Ever since Cuba’s National Art Schools broke ground in 1961, they have proceeded at a stutter-step pace, mainly due to how much political and artistic controversy they’ve inspired.  First, construction was halted in 1965, when the Cuban Ministry of Construction began importing and mandating the use of prefabricated building technologies from the Soviet Union: In with International Style Modernism, out with the curvy, organic architecture of the school buildings. Two of the three architects, Ricardo Porro and Vittorio Garrati, were subsequently exiled to Italy (Roberto Gottardi remained in Havana and still lives there today.) Years later, in 1999, author John Loomis published the buildings’ history, Revolution of Forms: Cuba's Forgotten Art Schools (Princeton Architectural Press, 1999), spurring the World Monuments Fund to add them to its watch list a year later—and the project was revived. But then Cuban officials stopped the project again in 2009, when the worldwide financial crisis hit.

Now, on the eve of the television premiere of Unfinished Spaces (on Oct. 12 at 10 p.m., on PBS; check local listings), the 2011 documentary about the schools’ history, yet another twist in the plot appears. Cuban ballet dancer Carlos Acosta has hired British architect Norman Foster to finish the School of Ballet. But what about the original architect, Vittorio Garatti, who is still alive and has been raising funds to finish the building for years? ARCHITECT talked to Alysa Nahmias, co-director of Unfinished Spaces with Benjamin Murray, who explains in a condensed interview about how she found this project as well as if the buildings will ever become finished spaces.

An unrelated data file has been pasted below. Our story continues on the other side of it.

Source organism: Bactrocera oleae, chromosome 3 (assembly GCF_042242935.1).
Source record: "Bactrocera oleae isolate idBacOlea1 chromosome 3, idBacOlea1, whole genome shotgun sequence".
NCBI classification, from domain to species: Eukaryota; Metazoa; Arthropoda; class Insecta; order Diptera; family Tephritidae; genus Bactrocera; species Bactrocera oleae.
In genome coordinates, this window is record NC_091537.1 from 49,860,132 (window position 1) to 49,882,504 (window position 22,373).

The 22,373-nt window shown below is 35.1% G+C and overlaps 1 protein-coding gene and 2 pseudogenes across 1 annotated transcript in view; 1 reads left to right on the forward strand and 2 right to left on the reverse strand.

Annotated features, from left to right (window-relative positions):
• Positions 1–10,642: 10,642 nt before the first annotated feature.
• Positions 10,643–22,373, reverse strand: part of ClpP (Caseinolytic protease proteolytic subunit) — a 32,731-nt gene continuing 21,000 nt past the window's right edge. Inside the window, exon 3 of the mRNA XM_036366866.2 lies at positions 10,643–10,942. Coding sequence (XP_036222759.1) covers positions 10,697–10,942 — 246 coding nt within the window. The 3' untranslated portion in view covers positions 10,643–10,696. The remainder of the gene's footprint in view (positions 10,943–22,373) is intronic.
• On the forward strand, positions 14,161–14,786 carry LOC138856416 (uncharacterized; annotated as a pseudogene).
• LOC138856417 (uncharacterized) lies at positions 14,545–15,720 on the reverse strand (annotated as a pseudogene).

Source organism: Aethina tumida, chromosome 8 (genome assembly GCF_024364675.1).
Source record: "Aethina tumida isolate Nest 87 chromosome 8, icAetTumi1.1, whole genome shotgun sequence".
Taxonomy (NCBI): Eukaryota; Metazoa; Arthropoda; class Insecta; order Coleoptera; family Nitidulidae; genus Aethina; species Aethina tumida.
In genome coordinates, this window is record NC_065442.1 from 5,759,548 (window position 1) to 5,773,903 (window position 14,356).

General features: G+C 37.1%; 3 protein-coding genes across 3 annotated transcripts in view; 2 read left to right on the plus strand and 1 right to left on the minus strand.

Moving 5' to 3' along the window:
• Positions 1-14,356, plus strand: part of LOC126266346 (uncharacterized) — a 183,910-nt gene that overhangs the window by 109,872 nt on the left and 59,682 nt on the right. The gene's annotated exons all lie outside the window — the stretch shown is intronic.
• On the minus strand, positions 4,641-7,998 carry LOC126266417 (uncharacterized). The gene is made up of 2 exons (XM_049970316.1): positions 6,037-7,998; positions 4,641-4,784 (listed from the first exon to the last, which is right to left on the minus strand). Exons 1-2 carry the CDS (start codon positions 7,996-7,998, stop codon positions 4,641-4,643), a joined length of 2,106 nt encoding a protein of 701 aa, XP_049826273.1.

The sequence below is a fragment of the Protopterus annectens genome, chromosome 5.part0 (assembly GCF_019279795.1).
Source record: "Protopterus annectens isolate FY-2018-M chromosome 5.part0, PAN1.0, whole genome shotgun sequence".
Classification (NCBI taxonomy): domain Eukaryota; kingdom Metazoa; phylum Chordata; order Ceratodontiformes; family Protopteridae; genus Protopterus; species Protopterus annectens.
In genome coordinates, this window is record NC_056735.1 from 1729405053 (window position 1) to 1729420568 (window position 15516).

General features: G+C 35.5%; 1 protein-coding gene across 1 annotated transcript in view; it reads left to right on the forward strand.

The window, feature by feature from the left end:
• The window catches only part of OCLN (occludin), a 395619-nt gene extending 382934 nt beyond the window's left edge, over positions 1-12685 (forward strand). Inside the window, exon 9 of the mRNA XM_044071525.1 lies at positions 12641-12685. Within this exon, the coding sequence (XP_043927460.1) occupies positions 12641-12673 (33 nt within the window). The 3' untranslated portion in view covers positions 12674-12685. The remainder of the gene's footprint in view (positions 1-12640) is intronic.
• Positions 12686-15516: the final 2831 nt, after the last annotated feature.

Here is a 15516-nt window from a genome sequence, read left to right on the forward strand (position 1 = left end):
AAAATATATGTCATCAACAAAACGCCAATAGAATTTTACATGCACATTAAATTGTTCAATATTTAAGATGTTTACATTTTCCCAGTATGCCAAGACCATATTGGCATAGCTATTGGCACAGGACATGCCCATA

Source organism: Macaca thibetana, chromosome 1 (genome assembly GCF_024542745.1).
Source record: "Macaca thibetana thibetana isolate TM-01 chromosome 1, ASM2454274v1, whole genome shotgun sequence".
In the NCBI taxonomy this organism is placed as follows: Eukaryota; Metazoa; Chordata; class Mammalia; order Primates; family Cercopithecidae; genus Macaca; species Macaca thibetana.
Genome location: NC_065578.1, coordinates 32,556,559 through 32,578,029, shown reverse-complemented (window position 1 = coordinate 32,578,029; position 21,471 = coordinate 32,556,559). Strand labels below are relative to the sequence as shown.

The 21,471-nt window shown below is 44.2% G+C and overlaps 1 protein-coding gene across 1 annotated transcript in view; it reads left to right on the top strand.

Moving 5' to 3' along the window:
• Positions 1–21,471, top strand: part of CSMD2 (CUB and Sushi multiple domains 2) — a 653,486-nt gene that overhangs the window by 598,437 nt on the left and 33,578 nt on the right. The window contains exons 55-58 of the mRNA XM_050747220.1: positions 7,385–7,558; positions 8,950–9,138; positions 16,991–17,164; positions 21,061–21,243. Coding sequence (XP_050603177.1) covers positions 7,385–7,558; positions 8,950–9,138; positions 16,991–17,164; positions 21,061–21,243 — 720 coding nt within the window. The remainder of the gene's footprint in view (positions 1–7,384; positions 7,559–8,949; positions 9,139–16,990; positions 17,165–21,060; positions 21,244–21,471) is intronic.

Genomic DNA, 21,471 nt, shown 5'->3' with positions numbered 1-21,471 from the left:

You got your M.Arch. from Princeton University in 2006 and practiced for three years. How did you switch from architecture to producing documentaries?
Unfinished Spaces was 10 years in the making and arose as I was becoming interested in architecture and film. I applied for my master’s and then went to Princeton and was shooting the film throughout. I always knew that I was interested in design and space, but I was also interested in how spaces are used—the social and political histories of a space. I knew I was interested in architecture as a broader discipline beyond building.

How did you stumble upon this topic?
I was on a trip to Cuba in 2001 with a nonprofit foundation in Cuba called the Ludwig Foundation, one of the few NGOs operating in Cuba at the time. And I said that I wanted to learn more about architecture in Havana, and they said, well we know an architect that you could meet with; it just so happened that that architect was Roberto Gottardi, who is the architect of the School of Dramatic Arts at the National Art schools. Roberto told me his story about designing the buildings in the ‘60s, and what he and the other architects went through as far persecution and exile and how they were now being invited back to finish the project. And I said, ‘‘Well somebody should make a film about it.’’ And he said, ‘‘Why don't you do it?’’

What did that school look like when you first saw it?